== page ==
The scramble among media in 21st century to find a balance between politics-based journalism and opinion and maintaining a semblance of traditional mainstream media journalistic standards and image continues — with CBS being the latest news organization to be badly stung in a tale of blogging standards (or lack of them) negating traditional news publishing standards.
The event: CBS’s fine online news site running a cross-posted blog post by Ben Domenech, a former Bush administration aide and Republican Senate staffer, who alleged that possible Supreme Court nominee Elena Kagan is a lesbian. The controversy: the White House insisted she was not gay, CBS dug in its heels and stood by Domenech, until it got an email from him — and then pulled the column and apologized.
This is a telling issue on several fronts. But it gave the CBS eye a black eye. Black eyes do heal. But it’s as if the standards of Walter Cronkite and so many other news pros were tossed out the window. The irony: it comes around the same time when Fox News yanked Sean Hannity from a Tea Party rally in an incident which underscored how Fox (particularly its maven Rupert Murdoch) is trying to soften its mega-partisan image among many on the left and center.
The best way to look at this controversy is to look at the Washington Post’s Howard Kurtz’s piece in some detail:
The White House ripped CBS News on Thursday for publishing an online column by a blogger who made assertions about the sexual orientation of Solicitor General Elena Kagan, widely viewed as a leading candidate for the Supreme Court.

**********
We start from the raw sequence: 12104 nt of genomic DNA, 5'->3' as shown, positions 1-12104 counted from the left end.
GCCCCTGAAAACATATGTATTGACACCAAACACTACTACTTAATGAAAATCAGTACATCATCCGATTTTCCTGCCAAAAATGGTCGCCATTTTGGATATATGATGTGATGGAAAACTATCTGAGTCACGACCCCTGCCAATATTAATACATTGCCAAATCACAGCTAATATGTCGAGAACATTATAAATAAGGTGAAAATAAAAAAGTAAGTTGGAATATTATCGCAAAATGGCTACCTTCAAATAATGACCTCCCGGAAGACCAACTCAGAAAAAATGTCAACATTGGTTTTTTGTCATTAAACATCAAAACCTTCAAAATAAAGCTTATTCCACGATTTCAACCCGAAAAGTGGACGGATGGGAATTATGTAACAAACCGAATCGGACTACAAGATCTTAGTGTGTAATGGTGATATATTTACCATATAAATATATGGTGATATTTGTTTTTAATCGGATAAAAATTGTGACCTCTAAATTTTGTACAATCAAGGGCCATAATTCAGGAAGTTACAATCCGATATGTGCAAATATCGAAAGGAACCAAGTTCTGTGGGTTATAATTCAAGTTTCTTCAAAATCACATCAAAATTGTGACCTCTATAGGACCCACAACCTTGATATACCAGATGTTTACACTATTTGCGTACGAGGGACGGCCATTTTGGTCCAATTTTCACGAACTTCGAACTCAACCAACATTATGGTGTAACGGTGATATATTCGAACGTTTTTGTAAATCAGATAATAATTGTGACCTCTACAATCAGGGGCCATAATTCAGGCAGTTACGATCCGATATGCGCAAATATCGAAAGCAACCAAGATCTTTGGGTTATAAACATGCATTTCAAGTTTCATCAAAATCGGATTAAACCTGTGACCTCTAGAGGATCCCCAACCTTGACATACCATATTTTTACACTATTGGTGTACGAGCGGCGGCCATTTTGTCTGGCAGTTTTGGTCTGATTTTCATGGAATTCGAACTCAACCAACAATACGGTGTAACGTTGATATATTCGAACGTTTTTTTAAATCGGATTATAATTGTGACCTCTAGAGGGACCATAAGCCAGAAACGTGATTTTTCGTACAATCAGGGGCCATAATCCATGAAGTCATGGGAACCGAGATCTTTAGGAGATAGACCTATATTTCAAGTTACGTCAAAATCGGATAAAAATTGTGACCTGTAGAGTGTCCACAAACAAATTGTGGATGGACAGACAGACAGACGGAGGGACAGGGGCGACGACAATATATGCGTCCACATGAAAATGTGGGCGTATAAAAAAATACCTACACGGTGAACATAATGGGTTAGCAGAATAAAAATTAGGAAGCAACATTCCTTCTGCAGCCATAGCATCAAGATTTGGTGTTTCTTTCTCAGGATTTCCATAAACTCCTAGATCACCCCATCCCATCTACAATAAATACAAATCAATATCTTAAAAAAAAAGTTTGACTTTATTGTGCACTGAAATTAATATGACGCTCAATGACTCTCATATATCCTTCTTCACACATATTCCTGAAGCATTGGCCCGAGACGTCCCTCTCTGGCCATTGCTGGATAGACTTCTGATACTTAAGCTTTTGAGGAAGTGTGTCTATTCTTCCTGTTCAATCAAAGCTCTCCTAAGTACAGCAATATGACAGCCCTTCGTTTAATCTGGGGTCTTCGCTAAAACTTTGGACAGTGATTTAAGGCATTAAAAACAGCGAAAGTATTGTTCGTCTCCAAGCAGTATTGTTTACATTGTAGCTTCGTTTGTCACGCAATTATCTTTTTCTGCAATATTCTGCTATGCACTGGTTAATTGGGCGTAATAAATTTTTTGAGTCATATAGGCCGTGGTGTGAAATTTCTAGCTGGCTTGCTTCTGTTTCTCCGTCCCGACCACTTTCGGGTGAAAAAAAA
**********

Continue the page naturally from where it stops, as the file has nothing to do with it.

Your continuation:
Ben Domenech, a former Bush administration aide and Republican Senate staffer, wrote that President Obama would “please” much of his base by picking the “first openly gay justice.” An administration official, who asked not to be identified discussing personal matters, said Kagan is not a lesbian.
Aside from the fact that in 21st century that doesn’t matter to most people, at a newspaper or a typical broadcast outlet a line editor would ask the reporter: Is that an established fact? Has she said that? If it turned out that it was not something the individual said or established fact or even something that had a long paper/Google trail in the media (such as longstanding allegations about some singers and actors) that phrase would not see the light of day at most infooutlets.
In fact, if there was no paper trail, you couldn’t say “alleged” because it’s “alleged” by exactly, precisely who? The writer? Making an assumption? Or writing about what he/she heard? Are there unnamed sources?
Blogs operate differently from from mainstream journalism. Blog owners usually trust those invited to post on it. Blog owners and editors don’t usually re-report or carefully fact check posts. As someone who has also contributed to other blogs (Pajamas Media, The Huffington Post, Command Post, Dean Esmay, even a guest column on the LA Times’s lively blog), my submissions were not re-reported or micromanaged by the owners/editors. Even the posts I did on San Diego’s fires a few years ago on several big blogsites — all original reporting — were run on the assumption that I was honorable, professional and that what I submitted was factual.